We see design as above all an act of making.
Pearson Lloyd is a design office based in East London. Founded in 1997 and led by Luke Pearson and Tom Lloyd, the studio works with manufacturers, brands and public bodies to identify and build products, spaces and services that respond to the challenges of the day and enhance our experience of the world."
Flow X 2020
Flow X is a revolutionary new stairlift that puts comfort, aesthetics and user experience at the forefront of its design. Developed for mobility specialist Access BDD, a division of the global tech company TK Elevator, Flow X is a transformative, technologically advanced mobility solution that is as visually appealing as it is life-enhancingly functional.
The population of adults aged 60 and over is growing rapidly, and will soon exceed that of under-fives. With a new generation of discerning, design-aware, tech-literate seniors on the rise, Flow X is one of the first stairlift products designed specifically to meet the physical and emotional needs of this increasingly independent audience.
A Better A&E 2012
Improving the experience of hospital Emergency Departments
A Better A&E is set of design solutions, now introduced at over 20 NHS trusts, aimed at improving the experience of patients and visitors in UK Emergency Departments.
Created by a multidisciplinary team led by Pearson Lloyd, A Better A&E responded to the prevalence of violent and aggressive behaviour perpetrated by patients and visitors to staff in the NHS at a cost of over £70m per year in staff absence, litigation costs and reduced productivity. Recognising that poor visitor experience is a key driver of these incidents, Pearson Lloyd developed a three-pronged approach to creating a calmer and more relaxing care environment for everyone. The solutions work to ensure both patients and staff have the best possible experience of the complex, high pressure environment that is A&E, where pain and worry can alter behaviour.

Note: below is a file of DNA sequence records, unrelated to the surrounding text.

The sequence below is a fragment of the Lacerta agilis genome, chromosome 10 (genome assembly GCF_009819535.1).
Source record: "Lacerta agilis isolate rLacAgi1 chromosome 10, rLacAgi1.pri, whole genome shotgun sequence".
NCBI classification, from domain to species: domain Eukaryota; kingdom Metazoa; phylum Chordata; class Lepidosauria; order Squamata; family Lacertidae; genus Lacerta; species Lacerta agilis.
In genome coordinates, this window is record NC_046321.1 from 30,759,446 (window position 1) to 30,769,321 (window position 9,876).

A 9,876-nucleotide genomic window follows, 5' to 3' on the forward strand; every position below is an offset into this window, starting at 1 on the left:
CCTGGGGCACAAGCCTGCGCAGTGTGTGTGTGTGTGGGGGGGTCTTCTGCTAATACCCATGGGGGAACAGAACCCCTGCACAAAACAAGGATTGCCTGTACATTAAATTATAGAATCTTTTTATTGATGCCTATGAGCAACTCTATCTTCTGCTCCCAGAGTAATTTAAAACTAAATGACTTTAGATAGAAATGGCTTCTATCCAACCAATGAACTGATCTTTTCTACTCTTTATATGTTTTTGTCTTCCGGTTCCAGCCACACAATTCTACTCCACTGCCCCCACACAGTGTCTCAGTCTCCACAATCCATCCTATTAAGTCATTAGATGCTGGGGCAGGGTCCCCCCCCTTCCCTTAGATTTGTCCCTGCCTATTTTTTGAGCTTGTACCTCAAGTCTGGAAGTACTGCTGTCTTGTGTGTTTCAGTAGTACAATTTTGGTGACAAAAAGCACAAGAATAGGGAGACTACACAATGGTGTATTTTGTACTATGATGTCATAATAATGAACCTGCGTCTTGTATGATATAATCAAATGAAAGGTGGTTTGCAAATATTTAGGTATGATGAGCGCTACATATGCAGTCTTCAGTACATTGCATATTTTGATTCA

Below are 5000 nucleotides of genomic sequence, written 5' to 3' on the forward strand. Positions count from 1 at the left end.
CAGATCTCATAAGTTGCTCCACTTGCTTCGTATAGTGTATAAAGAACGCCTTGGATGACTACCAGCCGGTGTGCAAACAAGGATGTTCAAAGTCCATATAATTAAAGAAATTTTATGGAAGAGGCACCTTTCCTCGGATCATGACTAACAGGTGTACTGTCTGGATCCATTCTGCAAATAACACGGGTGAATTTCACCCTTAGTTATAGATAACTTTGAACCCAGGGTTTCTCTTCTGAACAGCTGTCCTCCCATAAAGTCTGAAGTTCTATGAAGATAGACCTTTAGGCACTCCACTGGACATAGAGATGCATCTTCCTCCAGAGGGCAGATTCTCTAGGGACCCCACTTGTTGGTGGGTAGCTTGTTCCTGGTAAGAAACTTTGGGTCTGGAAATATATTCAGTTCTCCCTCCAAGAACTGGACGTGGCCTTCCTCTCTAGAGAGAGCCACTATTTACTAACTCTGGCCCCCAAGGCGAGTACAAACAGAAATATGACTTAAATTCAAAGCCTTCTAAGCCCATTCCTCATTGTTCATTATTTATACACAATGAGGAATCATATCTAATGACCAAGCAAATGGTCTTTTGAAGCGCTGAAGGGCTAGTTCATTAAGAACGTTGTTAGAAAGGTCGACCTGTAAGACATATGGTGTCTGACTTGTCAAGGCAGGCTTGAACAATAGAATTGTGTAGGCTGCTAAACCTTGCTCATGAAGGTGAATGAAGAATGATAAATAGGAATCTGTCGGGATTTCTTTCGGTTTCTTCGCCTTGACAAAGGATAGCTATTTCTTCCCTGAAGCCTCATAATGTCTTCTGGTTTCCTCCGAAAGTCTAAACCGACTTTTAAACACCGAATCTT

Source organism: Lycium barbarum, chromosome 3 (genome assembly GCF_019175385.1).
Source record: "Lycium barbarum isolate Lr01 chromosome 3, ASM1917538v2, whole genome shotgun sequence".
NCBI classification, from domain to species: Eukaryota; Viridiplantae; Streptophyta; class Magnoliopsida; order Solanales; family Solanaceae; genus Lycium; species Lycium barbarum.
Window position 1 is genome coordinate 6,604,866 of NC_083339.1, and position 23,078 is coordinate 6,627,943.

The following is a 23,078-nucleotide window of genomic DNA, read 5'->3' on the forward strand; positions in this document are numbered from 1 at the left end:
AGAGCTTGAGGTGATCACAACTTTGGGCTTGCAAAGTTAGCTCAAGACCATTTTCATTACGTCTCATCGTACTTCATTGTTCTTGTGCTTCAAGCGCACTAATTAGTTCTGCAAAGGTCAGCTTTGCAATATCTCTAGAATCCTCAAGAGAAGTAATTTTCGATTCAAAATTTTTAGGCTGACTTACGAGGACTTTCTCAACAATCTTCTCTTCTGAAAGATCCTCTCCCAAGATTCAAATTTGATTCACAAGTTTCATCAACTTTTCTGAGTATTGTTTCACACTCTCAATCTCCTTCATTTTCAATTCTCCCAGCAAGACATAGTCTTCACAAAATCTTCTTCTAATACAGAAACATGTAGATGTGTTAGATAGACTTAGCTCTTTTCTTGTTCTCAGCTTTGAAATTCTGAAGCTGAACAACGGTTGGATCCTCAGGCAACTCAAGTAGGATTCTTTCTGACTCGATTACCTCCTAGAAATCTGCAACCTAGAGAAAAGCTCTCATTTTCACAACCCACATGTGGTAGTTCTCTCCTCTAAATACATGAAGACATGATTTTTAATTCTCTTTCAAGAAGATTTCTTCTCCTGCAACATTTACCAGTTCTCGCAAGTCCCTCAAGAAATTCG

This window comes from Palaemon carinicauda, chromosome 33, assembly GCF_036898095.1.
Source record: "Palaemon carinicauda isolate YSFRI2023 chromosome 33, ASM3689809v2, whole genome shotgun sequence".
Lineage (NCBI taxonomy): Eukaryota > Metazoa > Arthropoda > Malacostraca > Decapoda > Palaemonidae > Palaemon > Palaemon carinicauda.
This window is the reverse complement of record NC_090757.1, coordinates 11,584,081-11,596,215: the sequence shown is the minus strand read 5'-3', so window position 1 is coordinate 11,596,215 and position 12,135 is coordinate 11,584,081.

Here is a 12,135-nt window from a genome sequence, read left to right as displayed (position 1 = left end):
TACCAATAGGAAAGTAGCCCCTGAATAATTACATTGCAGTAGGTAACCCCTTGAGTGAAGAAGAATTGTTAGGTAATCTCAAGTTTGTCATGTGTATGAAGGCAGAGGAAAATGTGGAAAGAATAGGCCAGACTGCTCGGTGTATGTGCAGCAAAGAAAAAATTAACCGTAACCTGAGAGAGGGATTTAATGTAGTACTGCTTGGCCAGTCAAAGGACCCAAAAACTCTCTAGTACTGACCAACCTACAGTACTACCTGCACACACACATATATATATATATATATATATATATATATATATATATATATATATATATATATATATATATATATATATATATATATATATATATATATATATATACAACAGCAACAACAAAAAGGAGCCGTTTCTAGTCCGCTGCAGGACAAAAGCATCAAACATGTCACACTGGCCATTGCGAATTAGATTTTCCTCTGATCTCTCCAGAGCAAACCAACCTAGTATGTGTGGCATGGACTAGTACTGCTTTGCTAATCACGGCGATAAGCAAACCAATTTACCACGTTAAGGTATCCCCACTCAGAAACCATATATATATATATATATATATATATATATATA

The DBO Commode represents a shift in commode design, reducing infection transfer. It has two key parts: the ‘shell’ forming the patient interface, and a single stainless wheelable frame. A top-loading bedpan contains the spread of aerosol and therefore infection transfer.The separation means that the shell can simply be lifted off, and has no fixings or features to inhibit what is now a wipe clean process. Damaged components are easily replaced without condemning the whole product. The number of parts has been minimised, making cleaning quicker and easier. The frame and shell nest and stack for easy storage.
Design for Patient Dignity 2009
Our team has been awarded the commission to focus on the issues within transfer and mobility. The result is a collection of products: a poncho, a bay screen and a day chair. These tackle issues such as privacy, comfort, communication and self-control and can work together or in isolation.
As part of our initial research, we identified four primary reasons for the loss of dignity within a hospital environment. These are privacy, comfort, communication and self-control. To reduce these elements increases the loss of dignity, to increase these elements reduces the loss of dignity. Rather than concentrate on one product, we have chosen to deliver a series of products that can work together or in isolation.
This reflects a wide-ranging research process that sought to identify potential solutions to the brief. Unlike some of the briefs whose focus is on issues within the ward, the transfer and mobility brief has to look at dignity across the hospital environment.